THE Lesotho Electricity Company (LEC) has scored a major coup which will see it continue importing electricity from Mozambique after successfully negotiating a reduction in power rates with Mozambican power utility, Electricidade de Mocambique (EDM).
The new price of M0.89 per unit as opposed to the previous cost of M1.42 is even cheaper than imports from neighbouring South Africa which are pegged at M0, 98 per unit.
This follows the recent signing of a re-negotiated bulk power purchasing deal in Maputo, Mozambique two weeks ago.
Lesotho has a local generation of power of 72 megawatts (MW) through the ‘Muela Hydropower Station and it augments its increasing power demand by importing more than 50 percent from South Africa (Eskom) and Mozambique (Electricidade De Moçambique).
At M432.7 million, the cost of importing additional power forms the largest component of Lesotho Electricity Company’s (LEC) total cost estimates for the 2017/18 financial year.
In the 2017/18 financial year, LEC’s electricity bulk purchases from Eskom and EDM were expected to increase by at least M6 million.
At the previous M1.42 per unit, the unit cost of buying electricity from Mozambique was higher than that of buying from South Africa which is currently at M0.94 per unit.
It was against this background that LEC informed their Mozambican counterparts last October that come December 2017, they would not be renewing the deal to import power from Mozambique and they would look elsewhere instead.
LEC Managing Director, Tankiso Mot?oikha, subsequently held a press conference in Maseru in October 2017 to inform the nation that they would not renew the contract and they had resolved to look elsewhere.
“The costs of importing electricity are very high especially from Mozambique therefore we have already told them we will not be renewing the contract as the plan is to reduce costs,” Mr Mot?oikha said at the time.
“We will continue sourcing from Eskom and we will join the Southern African Power Pool in January. The power pool enables Southern African countries with excess electricity to invite bids from other countries in the pool to bid for power, and this is a cheaper alternative.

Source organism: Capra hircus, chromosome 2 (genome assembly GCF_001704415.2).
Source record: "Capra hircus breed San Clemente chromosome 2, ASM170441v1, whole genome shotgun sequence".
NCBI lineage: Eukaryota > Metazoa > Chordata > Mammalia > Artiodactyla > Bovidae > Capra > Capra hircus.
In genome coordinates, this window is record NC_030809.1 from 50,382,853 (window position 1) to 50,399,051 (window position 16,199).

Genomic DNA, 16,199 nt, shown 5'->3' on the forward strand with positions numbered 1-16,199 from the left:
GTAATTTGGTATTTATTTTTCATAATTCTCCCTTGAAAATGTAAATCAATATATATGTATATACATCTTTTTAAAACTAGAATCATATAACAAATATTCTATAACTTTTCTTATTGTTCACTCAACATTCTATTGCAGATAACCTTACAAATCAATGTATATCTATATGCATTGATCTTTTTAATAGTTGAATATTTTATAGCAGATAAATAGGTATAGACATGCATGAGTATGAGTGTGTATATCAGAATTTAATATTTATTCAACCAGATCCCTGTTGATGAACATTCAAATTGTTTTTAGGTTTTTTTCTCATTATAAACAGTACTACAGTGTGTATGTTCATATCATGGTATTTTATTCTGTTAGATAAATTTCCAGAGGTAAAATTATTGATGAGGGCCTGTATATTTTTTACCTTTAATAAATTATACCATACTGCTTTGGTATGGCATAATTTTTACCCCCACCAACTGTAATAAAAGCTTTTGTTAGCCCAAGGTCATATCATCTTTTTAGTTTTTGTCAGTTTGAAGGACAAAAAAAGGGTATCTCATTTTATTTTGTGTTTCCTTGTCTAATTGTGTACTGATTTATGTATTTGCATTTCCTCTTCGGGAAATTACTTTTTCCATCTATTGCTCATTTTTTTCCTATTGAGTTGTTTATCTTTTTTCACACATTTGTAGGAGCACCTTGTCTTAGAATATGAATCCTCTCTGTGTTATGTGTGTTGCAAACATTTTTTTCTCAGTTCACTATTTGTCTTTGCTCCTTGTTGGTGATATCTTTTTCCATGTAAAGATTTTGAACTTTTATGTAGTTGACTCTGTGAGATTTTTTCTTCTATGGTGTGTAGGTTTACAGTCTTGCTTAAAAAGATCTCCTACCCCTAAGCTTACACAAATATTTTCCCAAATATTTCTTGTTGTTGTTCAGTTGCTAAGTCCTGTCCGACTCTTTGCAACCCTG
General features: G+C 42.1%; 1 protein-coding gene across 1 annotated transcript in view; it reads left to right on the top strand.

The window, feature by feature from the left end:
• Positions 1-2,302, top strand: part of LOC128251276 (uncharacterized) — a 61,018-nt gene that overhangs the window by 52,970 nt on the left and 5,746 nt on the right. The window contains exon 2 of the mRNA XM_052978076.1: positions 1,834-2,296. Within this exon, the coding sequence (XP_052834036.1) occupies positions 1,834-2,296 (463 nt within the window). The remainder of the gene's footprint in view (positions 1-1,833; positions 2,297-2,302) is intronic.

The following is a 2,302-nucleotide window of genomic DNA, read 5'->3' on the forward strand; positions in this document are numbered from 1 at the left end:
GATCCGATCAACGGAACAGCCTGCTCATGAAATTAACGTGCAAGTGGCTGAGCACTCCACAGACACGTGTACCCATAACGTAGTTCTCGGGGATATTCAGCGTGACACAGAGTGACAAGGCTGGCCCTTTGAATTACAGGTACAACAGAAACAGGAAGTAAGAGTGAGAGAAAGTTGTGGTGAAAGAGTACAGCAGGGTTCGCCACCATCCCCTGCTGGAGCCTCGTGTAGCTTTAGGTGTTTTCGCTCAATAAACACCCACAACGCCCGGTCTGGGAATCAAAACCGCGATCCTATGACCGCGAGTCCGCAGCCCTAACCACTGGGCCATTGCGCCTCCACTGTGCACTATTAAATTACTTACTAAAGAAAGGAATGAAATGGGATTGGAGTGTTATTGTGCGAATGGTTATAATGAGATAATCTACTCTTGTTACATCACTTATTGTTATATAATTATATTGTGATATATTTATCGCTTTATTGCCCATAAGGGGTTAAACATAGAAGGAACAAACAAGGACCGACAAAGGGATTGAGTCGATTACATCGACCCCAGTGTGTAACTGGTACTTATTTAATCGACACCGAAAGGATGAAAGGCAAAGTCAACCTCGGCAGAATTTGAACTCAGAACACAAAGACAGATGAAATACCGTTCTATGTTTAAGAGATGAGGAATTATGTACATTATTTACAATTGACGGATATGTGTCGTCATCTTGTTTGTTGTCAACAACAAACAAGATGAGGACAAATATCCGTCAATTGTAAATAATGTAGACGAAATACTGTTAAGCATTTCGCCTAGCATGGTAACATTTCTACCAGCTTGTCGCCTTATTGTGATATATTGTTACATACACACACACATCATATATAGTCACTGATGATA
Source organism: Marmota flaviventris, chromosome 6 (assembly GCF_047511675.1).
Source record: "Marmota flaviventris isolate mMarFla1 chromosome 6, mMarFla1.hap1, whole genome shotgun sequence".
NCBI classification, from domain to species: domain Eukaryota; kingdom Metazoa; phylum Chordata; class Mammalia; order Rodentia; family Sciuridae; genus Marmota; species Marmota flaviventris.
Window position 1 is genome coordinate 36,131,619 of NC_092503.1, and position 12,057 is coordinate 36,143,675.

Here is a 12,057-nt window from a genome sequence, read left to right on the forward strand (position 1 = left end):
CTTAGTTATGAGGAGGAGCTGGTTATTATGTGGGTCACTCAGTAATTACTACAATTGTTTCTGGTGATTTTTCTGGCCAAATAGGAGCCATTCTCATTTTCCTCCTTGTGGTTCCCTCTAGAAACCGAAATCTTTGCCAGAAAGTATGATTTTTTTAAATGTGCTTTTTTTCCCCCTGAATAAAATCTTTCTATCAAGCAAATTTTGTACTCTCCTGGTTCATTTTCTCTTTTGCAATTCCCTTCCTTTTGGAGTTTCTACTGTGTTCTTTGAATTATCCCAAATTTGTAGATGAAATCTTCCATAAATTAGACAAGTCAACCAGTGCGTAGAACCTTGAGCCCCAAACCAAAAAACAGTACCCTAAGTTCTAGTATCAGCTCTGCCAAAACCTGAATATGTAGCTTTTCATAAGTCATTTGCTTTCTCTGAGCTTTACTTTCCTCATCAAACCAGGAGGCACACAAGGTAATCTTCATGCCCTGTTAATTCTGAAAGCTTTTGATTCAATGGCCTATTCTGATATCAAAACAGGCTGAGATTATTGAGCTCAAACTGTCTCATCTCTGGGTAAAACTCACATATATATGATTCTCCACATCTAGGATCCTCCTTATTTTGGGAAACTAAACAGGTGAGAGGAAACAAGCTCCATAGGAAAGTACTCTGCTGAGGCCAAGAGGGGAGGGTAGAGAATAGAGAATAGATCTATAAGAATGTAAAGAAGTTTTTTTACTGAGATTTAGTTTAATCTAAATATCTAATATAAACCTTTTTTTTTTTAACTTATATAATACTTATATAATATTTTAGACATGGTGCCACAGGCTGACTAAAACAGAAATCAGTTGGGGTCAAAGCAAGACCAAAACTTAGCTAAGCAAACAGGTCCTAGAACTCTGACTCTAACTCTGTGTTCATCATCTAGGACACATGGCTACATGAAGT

“The ultimate plan is to have our own generation which can supply the whole country. LHDA is currently doing a feasibility study on which of their dams we can construct another hydro-power station and this study is also expected to end in December this year after which we will then know the costs and place to build power generators.”
However, LEC has since had a change of heart after EDM agreed to reduce their charges to M0.89 from M1.42 per unit.
“The LEC struck a new deal with Electricidade de Mocambique (EDM) on bulk purchases of electricity, during a meeting in Maputo, Mozambique on 2 February 2018,” LEC Public Relations Manager, Phumla Moleko, recently told the Sunday Express.
Ms Moleko further said that LEC will purchase electricity at the rate of M0.89 as opposed to the previous cost of M1.42 per unit. The new negotiated price is also below the rate that LEC currently purchases electricity from Eskom in South Africa at M0.98 per unit.
“This is the lowest rate at which EDM has ever sold electricity to LEC since the bilateral agreement was initiated in 2008. At this new rate therefore, LEC will continue to purchase electricity from EDM until December 2018, when the contract will be reviewed and re-negotiated between the two parties.”
In response to whether or not the new deal will see electricity tariffs remaining unchanged for consumers, Ms Moleko said while tariff hikes were still expected, they would not be as high as they would have been had the power utility continued to import power in terms of its previous contract with EDM.
“We should be cognisant of the fact that LEC currently has three sources of power being LHDA, Eskom and EDM. So, when one of the suppliers lowers their rates, it goes without saying that any adjustment on the price of electricity will not be as high as when that rate was the same,” she said.
According to media reports in Mozambique, EDM will earn US$7 million from the new deal.